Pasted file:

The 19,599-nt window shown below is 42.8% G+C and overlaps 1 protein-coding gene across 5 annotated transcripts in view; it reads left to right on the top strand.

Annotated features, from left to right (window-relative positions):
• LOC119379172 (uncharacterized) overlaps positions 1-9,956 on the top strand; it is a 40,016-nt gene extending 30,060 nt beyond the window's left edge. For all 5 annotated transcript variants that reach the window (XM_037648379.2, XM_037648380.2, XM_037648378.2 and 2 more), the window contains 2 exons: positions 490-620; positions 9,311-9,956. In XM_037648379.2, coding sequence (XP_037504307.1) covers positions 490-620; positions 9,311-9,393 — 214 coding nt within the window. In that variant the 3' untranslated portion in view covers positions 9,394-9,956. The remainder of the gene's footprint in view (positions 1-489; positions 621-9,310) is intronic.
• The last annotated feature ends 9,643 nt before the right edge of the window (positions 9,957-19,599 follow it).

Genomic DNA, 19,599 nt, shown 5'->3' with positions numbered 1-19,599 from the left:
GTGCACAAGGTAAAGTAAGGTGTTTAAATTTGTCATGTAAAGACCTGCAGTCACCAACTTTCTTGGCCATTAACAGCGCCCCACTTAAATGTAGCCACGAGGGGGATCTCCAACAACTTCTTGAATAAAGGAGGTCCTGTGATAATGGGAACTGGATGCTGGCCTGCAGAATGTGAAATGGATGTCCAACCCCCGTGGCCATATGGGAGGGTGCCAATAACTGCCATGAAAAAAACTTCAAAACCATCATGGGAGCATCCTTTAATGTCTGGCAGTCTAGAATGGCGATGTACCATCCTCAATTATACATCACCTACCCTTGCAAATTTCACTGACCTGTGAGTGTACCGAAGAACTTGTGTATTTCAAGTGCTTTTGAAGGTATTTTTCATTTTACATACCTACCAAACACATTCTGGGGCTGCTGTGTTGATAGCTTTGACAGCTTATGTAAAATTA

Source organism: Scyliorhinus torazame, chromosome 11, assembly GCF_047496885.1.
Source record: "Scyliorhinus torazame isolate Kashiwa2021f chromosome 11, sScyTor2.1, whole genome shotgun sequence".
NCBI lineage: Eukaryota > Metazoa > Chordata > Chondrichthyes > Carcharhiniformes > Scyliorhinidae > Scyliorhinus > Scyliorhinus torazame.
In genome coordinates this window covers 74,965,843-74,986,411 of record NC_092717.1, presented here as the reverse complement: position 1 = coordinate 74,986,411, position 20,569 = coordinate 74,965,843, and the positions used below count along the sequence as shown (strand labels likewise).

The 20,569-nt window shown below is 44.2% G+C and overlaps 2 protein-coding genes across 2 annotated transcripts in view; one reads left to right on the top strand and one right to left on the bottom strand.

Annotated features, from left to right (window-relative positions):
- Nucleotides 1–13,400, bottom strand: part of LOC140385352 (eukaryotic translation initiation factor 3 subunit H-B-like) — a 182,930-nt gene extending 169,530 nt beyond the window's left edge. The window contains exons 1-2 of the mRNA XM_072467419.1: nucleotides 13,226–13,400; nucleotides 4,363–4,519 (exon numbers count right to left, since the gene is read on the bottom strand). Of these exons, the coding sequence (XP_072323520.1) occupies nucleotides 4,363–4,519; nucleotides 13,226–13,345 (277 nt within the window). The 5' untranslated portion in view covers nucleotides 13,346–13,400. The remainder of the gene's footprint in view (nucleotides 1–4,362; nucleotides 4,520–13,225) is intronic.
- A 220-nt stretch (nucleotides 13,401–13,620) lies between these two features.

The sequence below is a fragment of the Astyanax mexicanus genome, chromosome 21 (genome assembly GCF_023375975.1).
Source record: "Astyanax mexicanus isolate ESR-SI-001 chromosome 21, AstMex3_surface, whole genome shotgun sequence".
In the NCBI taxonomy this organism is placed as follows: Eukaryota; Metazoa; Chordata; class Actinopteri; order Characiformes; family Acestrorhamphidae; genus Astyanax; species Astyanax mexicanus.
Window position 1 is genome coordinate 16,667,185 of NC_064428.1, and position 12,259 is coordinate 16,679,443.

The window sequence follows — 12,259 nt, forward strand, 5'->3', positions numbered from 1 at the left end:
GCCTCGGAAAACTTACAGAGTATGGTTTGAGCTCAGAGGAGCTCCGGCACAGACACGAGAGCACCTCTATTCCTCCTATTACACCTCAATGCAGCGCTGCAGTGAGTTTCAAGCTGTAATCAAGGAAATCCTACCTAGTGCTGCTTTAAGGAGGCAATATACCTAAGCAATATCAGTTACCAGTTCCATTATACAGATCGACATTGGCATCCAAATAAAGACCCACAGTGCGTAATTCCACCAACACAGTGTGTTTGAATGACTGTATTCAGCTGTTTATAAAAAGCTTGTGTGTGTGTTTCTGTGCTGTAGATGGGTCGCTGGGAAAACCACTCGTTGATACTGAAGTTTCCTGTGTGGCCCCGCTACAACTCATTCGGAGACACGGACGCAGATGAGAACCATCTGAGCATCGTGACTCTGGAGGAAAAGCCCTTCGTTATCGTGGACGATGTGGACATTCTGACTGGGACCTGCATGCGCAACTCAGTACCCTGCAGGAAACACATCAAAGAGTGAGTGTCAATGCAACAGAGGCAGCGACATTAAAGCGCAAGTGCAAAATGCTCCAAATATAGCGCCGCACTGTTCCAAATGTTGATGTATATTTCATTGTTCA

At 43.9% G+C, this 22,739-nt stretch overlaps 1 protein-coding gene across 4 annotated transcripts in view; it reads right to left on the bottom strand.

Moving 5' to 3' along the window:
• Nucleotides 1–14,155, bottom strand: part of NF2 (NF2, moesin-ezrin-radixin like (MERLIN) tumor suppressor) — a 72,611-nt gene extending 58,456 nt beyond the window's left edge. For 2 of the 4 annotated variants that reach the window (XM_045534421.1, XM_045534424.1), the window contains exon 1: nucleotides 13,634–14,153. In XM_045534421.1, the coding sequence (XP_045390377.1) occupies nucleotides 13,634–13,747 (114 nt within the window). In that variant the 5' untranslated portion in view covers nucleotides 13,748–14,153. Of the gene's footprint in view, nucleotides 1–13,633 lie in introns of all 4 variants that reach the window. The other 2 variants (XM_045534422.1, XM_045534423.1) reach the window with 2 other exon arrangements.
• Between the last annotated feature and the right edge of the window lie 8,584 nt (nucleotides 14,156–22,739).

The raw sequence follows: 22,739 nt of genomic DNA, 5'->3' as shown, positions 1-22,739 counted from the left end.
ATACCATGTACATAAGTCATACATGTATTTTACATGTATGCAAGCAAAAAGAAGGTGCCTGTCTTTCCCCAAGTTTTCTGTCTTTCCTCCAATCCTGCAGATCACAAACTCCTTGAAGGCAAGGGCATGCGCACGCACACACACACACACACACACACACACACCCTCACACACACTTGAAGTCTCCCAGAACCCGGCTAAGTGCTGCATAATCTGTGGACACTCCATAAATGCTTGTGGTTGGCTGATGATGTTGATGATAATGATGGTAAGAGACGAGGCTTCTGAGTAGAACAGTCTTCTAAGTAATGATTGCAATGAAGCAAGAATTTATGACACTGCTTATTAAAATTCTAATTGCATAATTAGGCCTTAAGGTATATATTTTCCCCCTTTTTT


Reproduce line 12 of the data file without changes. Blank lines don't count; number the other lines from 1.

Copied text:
Annotated features, from left to right (window-relative positions):